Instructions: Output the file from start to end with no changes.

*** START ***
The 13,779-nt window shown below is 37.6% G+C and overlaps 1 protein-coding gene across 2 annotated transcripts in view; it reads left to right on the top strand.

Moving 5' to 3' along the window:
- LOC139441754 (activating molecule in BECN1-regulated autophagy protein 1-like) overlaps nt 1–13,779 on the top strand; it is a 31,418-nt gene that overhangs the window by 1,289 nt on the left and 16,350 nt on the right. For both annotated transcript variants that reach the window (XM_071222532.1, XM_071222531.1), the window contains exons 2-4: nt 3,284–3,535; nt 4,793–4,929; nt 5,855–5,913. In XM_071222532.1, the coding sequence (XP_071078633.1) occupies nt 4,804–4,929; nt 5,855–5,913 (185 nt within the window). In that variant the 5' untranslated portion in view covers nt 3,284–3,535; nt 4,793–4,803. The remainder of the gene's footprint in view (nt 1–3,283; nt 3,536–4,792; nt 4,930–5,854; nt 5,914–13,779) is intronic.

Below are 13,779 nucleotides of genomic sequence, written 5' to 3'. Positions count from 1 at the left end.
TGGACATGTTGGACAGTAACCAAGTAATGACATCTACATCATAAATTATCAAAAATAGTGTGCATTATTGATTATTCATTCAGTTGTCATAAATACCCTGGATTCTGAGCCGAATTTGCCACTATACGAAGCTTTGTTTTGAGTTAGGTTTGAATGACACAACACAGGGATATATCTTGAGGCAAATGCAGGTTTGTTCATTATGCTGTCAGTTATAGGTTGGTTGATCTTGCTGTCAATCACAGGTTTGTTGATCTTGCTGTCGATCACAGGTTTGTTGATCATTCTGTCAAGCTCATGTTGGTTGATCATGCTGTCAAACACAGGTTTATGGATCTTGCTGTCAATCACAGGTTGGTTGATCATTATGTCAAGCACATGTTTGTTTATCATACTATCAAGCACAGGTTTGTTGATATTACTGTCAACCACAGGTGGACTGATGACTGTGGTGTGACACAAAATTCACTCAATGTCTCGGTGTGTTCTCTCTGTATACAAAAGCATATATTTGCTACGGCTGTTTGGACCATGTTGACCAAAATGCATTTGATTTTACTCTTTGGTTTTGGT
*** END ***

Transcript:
The 13,779-nt window shown below is 37.6% G+C and overlaps 1 protein-coding gene across 2 annotated transcripts in view; it reads left to right on the top strand.

Moving 5' to 3' along the window:
- LOC139441754 (activating molecule in BECN1-regulated autophagy protein 1-like) overlaps nt 1–13,779 on the top strand; it is a 31,418-nt gene that overhangs the window by 1,289 nt on the left and 16,350 nt on the right. For both annotated transcript variants that reach the window (XM_071222532.1, XM_071222531.1), the window contains exons 2-4: nt 3,284–3,535; nt 4,793–4,929; nt 5,855–5,913. In XM_071222532.1, the coding sequence (XP_071078633.1) occupies nt 4,804–4,929; nt 5,855–5,913 (185 nt within the window). In that variant the 5' untranslated portion in view covers nt 3,284–3,535; nt 4,793–4,803. The remainder of the gene's footprint in view (nt 1–3,283; nt 3,536–4,792; nt 4,930–5,854; nt 5,914–13,779) is intronic.

Below are 13,779 nucleotides of genomic sequence, written 5' to 3'. Positions count from 1 at the left end.
TGGACATGTTGGACAGTAACCAAGTAATGACATCTACATCATAAATTATCAAAAATAGTGTGCATTATTGATTATTCATTCAGTTGTCATAAATACCCTGGATTCTGAGCCGAATTTGCCACTATACGAAGCTTTGTTTTGAGTTAGGTTTGAATGACACAACACAGGGATATATCTTGAGGCAAATGCAGGTTTGTTCATTATGCTGTCAGTTATAGGTTGGTTGATCTTGCTGTCAATCACAGGTTTGTTGATCTTGCTGTCGATCACAGGTTTGTTGATCATTCTGTCAAGCTCATGTTGGTTGATCATGCTGTCAAACACAGGTTTATGGATCTTGCTGTCAATCACAGGTTGGTTGATCATTATGTCAAGCACATGTTTGTTTATCATACTATCAAGCACAGGTTTGTTGATATTACTGTCAACCACAGGTGGACTGATGACTGTGGTGTGACACAAAATTCACTCAATGTCTCGGTGTGTTCTCTCTGTATACAAAAGCATATATTTGCTACGGCTGTTTGGACCATGTTGACCAAAATGCATTTGATTTTACTCTTTGGTTTTGGT